The Titans are the only NFL team that hasn’t scored or allowed more than 50 points, and they’re actually only the third team to do that after three games in the last nine years.

But in the Eagles, the Titans will see the best rushing defense in the league.

Since 2016, they’ve allowed an NFL-low 89 rushing yards per game. This year, that number is an NFL-best 61.7, their lowest since 2008.

At their current pace, the Eagles will become only the 11th team since 1960 to allow fewer than 1,300 rushing yards in consecutive seasons.

The Eagles have faced 54 runs so far this year, only four for 10 yards or more and only two of those by running backs.

Nobody has even rushed for 40 yards against the Eagles in their last five games, the first time that’s happened since the last two games of 2002 and the first five games of 2003.

The Eagles haven’t allowed a second-half run over nine yards this year and just one over six yards.

So a team that wants to run far more than it throws is about to take on a historically great rush defense.

“They are committed to the run,” Jim Schwartz said. “They've invested a lot of resources in it.

“Drafted a couple offensive lineman, offensive tackles (in the first round). They’ve got a veteran offensive line. They have a Heisman Trophy running back. They had probably their premier free-agent pick-up this year, Dion Lewis, and they have a running quarterback.

“So obviously it's what they want to do and they're committed to it, so it's our job to combat that. … So our goal is to get opponents stopped. However we do it, we do it.”

Lewis is the Titans’ leading rusher with 143 yards but only 3.7 per carry. Derrick Henry, the 2015 Heisman Trophy winner for Alabama, has 139 yards but only a 3.0 average.

QB Marcus Mariota is averaging 6.6 yards per carry and has a 5.9 career average, ninth-highest in NFL history.

He’s really the Titans’ only threat in the backfield.

“He's probably the fastest quarterback in the NFL right now,” Schwartz said. “Looks like a 40-yard dash he's running so fast.”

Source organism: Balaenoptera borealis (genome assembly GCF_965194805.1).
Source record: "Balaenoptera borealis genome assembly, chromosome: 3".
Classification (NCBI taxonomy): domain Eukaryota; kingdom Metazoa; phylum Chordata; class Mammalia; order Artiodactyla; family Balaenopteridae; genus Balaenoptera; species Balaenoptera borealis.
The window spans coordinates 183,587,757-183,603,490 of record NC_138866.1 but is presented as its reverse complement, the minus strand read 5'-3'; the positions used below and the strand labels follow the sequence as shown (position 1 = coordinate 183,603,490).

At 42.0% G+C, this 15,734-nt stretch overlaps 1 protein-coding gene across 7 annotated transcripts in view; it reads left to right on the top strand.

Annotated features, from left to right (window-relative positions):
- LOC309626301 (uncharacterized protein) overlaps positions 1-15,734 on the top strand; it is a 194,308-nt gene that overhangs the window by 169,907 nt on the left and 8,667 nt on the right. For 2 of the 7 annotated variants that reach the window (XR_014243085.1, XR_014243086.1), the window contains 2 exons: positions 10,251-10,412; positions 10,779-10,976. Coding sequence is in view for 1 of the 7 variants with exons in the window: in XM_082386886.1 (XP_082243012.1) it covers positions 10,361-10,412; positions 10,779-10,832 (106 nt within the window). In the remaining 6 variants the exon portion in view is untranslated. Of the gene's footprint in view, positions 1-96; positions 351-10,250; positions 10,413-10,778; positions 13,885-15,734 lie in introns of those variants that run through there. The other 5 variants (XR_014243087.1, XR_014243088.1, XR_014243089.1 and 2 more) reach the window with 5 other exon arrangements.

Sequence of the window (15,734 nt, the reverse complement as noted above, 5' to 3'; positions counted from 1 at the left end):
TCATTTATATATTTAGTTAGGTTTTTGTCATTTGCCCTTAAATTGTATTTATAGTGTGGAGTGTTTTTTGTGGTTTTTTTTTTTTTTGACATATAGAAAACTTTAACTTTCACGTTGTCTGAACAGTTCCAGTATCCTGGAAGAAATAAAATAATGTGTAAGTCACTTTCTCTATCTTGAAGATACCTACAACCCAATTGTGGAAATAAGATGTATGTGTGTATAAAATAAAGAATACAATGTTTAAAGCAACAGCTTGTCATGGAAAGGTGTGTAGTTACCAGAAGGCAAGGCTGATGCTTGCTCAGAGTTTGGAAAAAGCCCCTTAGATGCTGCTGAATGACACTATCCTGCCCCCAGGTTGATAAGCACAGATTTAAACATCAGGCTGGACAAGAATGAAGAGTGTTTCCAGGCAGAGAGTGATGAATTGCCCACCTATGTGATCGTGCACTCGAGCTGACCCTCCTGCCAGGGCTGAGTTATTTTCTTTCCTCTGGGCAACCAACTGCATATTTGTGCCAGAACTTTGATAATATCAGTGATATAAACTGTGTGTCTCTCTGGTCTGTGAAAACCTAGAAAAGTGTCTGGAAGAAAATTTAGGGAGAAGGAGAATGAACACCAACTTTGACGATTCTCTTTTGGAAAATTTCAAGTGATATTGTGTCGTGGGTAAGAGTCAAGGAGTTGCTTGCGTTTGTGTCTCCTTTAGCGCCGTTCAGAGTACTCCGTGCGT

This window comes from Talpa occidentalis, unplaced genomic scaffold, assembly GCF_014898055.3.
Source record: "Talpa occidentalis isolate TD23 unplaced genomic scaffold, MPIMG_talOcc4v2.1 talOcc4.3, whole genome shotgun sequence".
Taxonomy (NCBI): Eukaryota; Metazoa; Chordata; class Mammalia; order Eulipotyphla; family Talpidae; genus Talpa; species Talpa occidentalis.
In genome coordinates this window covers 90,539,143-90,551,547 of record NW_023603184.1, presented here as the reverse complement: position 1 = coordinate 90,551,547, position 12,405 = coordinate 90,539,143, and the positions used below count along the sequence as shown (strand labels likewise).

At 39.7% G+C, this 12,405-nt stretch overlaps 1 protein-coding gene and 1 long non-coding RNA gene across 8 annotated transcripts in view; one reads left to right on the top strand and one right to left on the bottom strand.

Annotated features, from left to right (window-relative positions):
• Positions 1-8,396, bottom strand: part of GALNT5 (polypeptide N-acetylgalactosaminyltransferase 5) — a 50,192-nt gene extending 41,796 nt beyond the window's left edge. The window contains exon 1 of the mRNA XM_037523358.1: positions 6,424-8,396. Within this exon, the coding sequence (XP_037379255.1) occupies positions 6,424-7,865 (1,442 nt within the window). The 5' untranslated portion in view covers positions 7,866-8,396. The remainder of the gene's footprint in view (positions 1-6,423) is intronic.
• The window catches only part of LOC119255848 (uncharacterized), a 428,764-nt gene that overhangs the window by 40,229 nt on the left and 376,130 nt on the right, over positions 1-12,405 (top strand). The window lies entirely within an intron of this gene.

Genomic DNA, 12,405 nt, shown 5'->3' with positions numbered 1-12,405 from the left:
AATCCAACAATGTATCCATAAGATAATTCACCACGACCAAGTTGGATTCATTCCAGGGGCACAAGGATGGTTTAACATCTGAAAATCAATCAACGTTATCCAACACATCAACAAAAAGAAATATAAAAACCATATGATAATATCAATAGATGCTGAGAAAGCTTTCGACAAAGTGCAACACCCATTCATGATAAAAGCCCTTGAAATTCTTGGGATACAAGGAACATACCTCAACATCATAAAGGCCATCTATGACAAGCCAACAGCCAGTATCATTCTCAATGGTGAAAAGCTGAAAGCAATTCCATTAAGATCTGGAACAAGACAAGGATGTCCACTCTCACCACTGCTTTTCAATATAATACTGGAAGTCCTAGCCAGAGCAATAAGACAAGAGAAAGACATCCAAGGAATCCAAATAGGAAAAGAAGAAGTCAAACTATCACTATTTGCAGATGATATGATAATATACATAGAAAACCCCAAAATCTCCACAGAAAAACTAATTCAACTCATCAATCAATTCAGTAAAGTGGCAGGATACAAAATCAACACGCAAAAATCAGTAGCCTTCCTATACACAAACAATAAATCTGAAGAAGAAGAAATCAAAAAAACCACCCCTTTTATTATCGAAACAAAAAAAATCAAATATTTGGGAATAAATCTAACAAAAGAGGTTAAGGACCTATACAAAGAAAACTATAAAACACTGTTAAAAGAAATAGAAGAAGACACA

More on the Eagles

How the heck did Sidney Jones make this crazy play?

ap-sidney-jones.jpg
AP Images

How the heck did Sidney Jones make this crazy play?

As I rewatched the Eagles’ 20-16 win over the Colts from Sunday, there was one play that I kept coming back to. 

It was a play from Sidney Jones late in the third quarter that I found to be pretty amazing. 

After he saw the tape, Jones thought so too. 

“Yeah, it’s crazy. It’s a crazy play,” Jones said. “But it’s a good play.”

Jones said that every once in a while, he’ll make a play that even surprises him when he goes back and watches the film. 

“Especially that one,” Jones said. “I’ve never done anything like that before. That was a good play for me.” 

At the snap, Jones gets chopped by Ryan Grant, but somehow doesn’t go to the ground. 

“I made (an) athletic play and caught myself,” Jones said, “and it was a like a leap-frog-looking type of play.”

From there, the 22-year-old nickel cornerback needed to go through offensive lineman Denzell Good, who outweighs him by 164 pounds. So Jones basically tried to tackle Good and Zac Pascal, who caught the receiver screen. 

Jones said he just tried to grab whatever he could. That meant his left arm went around Good and his right arm went around Pascal, which didn’t bring the runner to the ground, but did slow him up. 

It’s a shame that Jones didn’t even show up in the box score for this play. Jalen Mills came down and make the tackle on Pascal after a three-yard gain. Two plays later, the Colts settled for a field goal. 

If Jones doesn’t slow down this play and if he gets wiped out by that chop block, it leaves a 1-on-1 block for Pascal with a chance to go for a touchdown. It was a huge play from Jones and I’ll probably watch it another hundred times or so.

More on the Eagles